For millions of people, the Netflix series
Making a Murderer
has served as a shocking eye-opener to some of the more devastating flaws within our country’s criminal justice system. For those who are unfamiliar with it, the series details the 2007 convictions of Steven Avery and his teenage nephew Brendan Dassey for the 2005 murder of 25-year-old Teresa Halbach in Manitowoc County, Wisconsin. While the series focuses on the Avery and Dassey cases exclusively, in a broader sense it reveals the widespread pitfalls of tunnel vision within criminal investigations, especially in terms of how they can skew interrogation practices, and it provides a key lesson as to why the practice of electronically recording interrogations should be mandated across the country.
If you have not yet watched the series, one of the biggest twists in the series is Dassey’s confession. When prosecutor Ken Kratz calls a press conference to announce that the 16-year-old was taken into custody after admitting to Avery’s and his involvement in the death of Halbach, it seems like the smoking gun in the case. But when we see the tapes of Dassey’s interrogation, a different story emerges.
Dassey, who has an IQ in the low 70s (an average IQ is 100), is pulled out of school by two investigators and interrogated for several hours without a parent or attorney present. The interrogators, Department of Justice investigator Tom Fassbender and Calumet Sheriff’s Sgt. Mark Wiegert, push Dassey for details of the crime, and at times he seems to be guessing what they want to hear.
For example, Fassbender and Wiegert ask Dassey what happened to Halbach’s head, and he says that Steven cut off her hair. The detectives keep pressing, and he says that Avery punched her, and pressed further he says that he cut her. Frustrated, Wiegert finally says, “I’m just going to come out and ask you. Who shot her in the head?” Dassey says that Avery did. “Why didn’t you tell us that?” asks one of the investigators. “ ’Cause I couldn’t think of it,” Dassey replies.
During closing arguments, the prosecution says, “People who are innocent don’t confess.” But, that’s not true, especially when it comes to juveniles. False confessions played a role in 28 percent of the nation’s 337 wrongful convictions overturned with DNA, and in 65 percent of exonerations involving minors. Suggestibility, obedience to authority and immature decision-making abilities make juveniles particularly susceptible to interrogations designed to elicit confessions from adults. While juveniles and people with mental limitations are particularly vulnerable, mentally capable adults have also falsely confessed to crimes they did not commit. Dassey’s case shows how powerful a confession can be to a jury; he was convicted despite a lack of physical evidence and the recantation of a key witness linking him to the crime.
Legal practitioners, academics and law enforcement have endorsed electronic recording of interrogations in their entirety as a safeguard against wrongful convictions stemming from false confessions. By creating transparency and accountability, the practice deters the use of illegal or abusive interrogation techniques and ensures the protection of defendants’ rights. It also benefits law enforcement by removing any doubts about the voluntariness of authentic confessions and protecting officers against frivolous allegations of misconduct.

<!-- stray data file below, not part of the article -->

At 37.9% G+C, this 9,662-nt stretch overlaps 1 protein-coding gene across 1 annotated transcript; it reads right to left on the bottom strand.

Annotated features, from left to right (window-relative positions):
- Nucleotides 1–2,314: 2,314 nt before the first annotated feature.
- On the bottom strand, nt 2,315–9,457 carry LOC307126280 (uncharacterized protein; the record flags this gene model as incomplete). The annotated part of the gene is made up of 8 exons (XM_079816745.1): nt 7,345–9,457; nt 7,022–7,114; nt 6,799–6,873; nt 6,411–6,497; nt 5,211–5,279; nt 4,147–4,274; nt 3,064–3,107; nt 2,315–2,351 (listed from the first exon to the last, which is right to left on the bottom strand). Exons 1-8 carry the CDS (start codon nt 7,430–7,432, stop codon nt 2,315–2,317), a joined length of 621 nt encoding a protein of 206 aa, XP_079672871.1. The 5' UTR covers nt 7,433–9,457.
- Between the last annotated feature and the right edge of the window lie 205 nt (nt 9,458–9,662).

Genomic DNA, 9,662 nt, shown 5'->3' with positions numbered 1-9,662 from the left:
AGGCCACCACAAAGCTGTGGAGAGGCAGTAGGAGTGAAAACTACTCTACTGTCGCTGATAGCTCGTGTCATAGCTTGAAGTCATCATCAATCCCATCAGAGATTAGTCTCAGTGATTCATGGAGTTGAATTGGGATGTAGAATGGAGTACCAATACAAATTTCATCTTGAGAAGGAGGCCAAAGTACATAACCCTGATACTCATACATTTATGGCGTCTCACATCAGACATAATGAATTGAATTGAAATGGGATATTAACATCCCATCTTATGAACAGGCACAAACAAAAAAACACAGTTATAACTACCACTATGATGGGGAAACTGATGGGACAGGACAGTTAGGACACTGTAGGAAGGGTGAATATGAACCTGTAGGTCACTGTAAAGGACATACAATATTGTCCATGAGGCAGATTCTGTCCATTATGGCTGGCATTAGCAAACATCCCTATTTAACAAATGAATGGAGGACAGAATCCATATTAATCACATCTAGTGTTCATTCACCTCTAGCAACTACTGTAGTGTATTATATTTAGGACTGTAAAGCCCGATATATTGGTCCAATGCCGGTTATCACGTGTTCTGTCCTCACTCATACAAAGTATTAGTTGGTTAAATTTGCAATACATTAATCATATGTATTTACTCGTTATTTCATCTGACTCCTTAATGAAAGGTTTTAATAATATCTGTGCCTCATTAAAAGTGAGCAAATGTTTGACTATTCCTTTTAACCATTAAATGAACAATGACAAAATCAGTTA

Dassey’s interrogation was one of the first to be recorded in the state of Wisconsin. In 2005 the state Supreme Court ruled that juvenile interrogations must be electronically recorded, and the following year the state legislature passed a law extending this requirement to all felony cases. Currently, 19 states require electronic recording of interrogations and federal agencies including the U.S. Federal Bureau of Investigations, the U.S. Drug Enforcement Administration and the U.S. Bureau of Alcohol, Tobacco, Firearms and Explosives have implemented the practice.
Of course, a videotaped interrogation only benefits a defendant if it is used properly. Courts assess voluntariness when deciding whether a confession can be admitted into evidence, and the judge ruled that Dassey’s confession was voluntary and could be heard by jurors. However, the jury didn’t see the last hour and a half of the interrogation tape, including Dassey telling his mother during a break that “they got into my head,” which could have raised doubts about the credibility of his confession.
But at least there is an enduring record of what occurred during the interrogation, which may help Dassey in his appeals. (Dassey is now being represented by the
Center on Wrongful Convictions of Youth
.) Without video it would be his word against the interrogators. For example, we would have thought that Dassey brought up that Halbach was shot in the head, when it was really the police who first mentioned it.
While we may never know what really happened in this case, thanks to the videotape at least we know what happened during Dassey’s interrogation. This year the Innocence Project is working in several states to pass laws that would require police to record custodial interrogations, and you can help by telling your state representatives that you support this reform. To find out if your state currently requires recording of interrogations click